He doesn’t. The two share stares and small talk over coffee. Anna is a headstrong exchange student from England, residing in L.A. on a temporary visa. Jacob is a shy, jittery furniture designer, his home a one-room studio above his dusty wooden workshop. As spring begins, so does their Hallmark-style courtship: walks and play fights on the beach, spontaneous go-kart races, hands held on every sunbathed street in the city. But summer, as it tends to do, comes after spring, and Anna must leave to avoid overstaying her visa. The morning of her flight, as the two lie in bed together, she refuses to stray from Jacob’s side. He nods his hesitant approval. Snuggles and smiles ensue.
Their decision backfires when Anna leaves for a week in the fall and, upon her return, is promptly rejected by customs officials. She is forced on a flight back to England, and the couple is hurled into a long-distance relationship with no apparent solution.
And so Like Crazy, a peculiar film somewhere between (500) Days of Summer and Blue Valentine, begins its tale of two ordinary students tormented by the ocean between them. This is no sugar-sweet, treacly rom-com; it’s a gritty, hyper-realistic, and sometimes plain depiction of a decaying love. Director Drake Doremus has directed three features and, at 27, is the youngest fellow ever accepted into the American Film Institute. His latest work’s failure to move or affect, then, is surprising but perfectly explainable.
The most obvious reason is the script—or, rather, the lack thereof. Doremus sketched out a 50-page plot outline, and the cast constructed every other detail and dialogue of the film from scratch. Improvisation has been implemented in a whole horde of hits, most recently in last year’s Blue Valentine. There, Ryan Gosling and Michelle Williams kindled enough chemistry to justify the director’s gamble. Here, we witness the risk of such methods: They can produce incredibly boring results. There is small talk but no substance. There is emotion but no consistent expression of it. With Jacob and Anna, we get two supposedly passionate lovers who just don’t seem to care that much.
This isn’t to rag on the actors, who brim with promise and potential. Yelchin has solidified his indie-star status: All curly hair and big eyes, he compels you not with machismo or smooth charm but with an off-kilter innocence and goofy charisma. Jones exudes an easy, youthful energy. But their ad-libbed lines ring hollow. It’s tough to conjure the melancholy of a long-distance relationship off-the-cuff and without direction.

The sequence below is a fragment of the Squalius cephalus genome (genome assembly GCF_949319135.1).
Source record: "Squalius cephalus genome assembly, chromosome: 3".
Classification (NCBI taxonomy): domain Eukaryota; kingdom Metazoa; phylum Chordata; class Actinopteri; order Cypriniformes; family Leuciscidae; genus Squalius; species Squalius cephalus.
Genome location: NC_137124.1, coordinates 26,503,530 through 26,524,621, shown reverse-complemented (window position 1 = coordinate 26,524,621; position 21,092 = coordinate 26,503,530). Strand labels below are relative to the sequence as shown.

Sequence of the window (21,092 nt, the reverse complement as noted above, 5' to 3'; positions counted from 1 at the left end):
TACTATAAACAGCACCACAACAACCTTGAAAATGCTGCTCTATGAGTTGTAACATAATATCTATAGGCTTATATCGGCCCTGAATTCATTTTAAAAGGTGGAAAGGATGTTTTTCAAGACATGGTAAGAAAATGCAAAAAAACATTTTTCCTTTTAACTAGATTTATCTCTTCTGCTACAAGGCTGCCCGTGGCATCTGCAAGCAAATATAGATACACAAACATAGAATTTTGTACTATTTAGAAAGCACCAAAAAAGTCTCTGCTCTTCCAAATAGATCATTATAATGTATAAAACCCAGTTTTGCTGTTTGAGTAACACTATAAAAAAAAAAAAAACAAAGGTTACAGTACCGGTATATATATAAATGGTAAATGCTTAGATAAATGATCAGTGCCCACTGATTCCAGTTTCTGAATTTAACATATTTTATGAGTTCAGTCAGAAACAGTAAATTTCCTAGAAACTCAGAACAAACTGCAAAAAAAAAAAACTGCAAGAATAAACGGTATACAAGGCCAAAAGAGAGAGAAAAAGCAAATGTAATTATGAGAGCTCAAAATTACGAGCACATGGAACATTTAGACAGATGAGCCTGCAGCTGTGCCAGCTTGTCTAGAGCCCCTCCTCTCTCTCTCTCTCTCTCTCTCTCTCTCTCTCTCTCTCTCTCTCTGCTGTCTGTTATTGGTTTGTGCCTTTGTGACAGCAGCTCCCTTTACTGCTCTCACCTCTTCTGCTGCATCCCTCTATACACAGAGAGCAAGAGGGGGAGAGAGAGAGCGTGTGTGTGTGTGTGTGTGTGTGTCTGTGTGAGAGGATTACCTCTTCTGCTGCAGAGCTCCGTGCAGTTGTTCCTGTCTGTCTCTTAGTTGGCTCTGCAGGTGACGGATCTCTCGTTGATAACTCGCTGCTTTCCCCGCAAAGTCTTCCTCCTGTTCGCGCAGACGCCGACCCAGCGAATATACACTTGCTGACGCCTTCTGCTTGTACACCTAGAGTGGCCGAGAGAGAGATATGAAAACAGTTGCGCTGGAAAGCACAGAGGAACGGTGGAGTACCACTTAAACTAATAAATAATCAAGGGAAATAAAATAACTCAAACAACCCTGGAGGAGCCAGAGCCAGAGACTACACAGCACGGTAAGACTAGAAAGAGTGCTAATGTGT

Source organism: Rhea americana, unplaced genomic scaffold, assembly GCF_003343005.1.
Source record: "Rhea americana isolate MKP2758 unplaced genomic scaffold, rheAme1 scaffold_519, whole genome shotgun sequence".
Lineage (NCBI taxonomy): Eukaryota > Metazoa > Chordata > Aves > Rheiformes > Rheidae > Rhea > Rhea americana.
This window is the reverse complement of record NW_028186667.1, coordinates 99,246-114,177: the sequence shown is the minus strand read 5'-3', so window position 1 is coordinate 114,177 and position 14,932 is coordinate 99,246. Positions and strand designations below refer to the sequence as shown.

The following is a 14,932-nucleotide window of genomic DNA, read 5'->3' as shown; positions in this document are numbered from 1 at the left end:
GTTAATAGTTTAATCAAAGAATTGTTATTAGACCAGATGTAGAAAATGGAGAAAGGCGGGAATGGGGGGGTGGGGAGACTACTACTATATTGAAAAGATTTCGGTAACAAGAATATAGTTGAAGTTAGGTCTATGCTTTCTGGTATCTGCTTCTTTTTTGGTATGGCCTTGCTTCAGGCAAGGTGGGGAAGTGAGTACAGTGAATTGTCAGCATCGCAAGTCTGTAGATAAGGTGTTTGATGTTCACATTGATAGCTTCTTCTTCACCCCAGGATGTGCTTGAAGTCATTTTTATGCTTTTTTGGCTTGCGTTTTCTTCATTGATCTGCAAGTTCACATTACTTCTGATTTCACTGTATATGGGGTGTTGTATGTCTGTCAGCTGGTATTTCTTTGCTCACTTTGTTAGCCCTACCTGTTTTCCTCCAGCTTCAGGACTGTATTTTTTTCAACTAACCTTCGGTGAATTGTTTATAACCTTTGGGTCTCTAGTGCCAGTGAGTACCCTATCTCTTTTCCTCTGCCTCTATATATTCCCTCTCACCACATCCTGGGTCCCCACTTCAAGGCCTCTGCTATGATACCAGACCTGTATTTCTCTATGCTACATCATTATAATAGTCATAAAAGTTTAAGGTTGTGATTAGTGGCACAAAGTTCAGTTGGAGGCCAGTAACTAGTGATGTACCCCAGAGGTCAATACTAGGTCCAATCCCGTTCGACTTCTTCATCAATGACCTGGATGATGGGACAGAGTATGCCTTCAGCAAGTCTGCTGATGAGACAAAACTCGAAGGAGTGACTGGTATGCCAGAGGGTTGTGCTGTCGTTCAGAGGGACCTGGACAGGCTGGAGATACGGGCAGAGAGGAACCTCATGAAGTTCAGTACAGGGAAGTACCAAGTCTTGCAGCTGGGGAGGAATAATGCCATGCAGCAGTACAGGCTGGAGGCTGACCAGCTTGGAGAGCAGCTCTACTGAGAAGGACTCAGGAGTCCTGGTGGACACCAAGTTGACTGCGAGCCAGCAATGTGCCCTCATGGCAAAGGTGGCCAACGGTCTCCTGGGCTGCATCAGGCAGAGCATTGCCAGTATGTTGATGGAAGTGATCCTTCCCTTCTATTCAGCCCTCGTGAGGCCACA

What truly kills the film is an implausibility that annihilates any attempt at a realistic depiction of a relationship. For one, the set-up simply isn’t up to snuff. Five minutes in, the two are in the throes of an infatuation that is cute to watch but cloying and confusing to process. The act of falling in love—of establishing a deep and understood affection—is one that’s thinly realized and never fully articulated, so all the heartbreak that follows seems extreme and artificial.
Even if we assume a bond forged in such sudden passion, Jacob and Anna’s efforts to sustain it seem curiously timid. They are resigned to half-assed texting and monthly phone calls. Video chats are nowhere to be found. Visits are rare. They pass most of their time trying to forget or ignore one another. We are forced to believe that these boring people actually love each other, but they seem much more interested in moving on with their boring lives.
Finally, there’s the visa issue. A forced and charmless contrivance, its function as a plot device to cook up conflict is completely transparent. At best, the two are naïve for intentionally ignoring its expiration. At worst, they’re just plain stupid.
Doremus, for his part, keeps the camera close to the face, the lens tightly trained on his fresh-faced lovers. Colors are faded, and the editing is simple and precise. Dialogue is muted, natural, and always very colloquial. Doremus is an auteur of the moment, at his best when capturing a single image: The couple silently listening to the restrained melodies of Graceland, the symbolic tying of a beaded bracelet spelling out “patience,” a montage of Jacob and Anna splayed across the bed all summer, the screen all sheets and skin and sunlight. These moments lend life to an otherwise dull series of events.
Moments, however, need to matter. The final image is supposed to be one of revelation: Anna and Jacob are together, the souls of their characters exposed in a bittersweet reunion. Unfortunately, there’s still not much to see.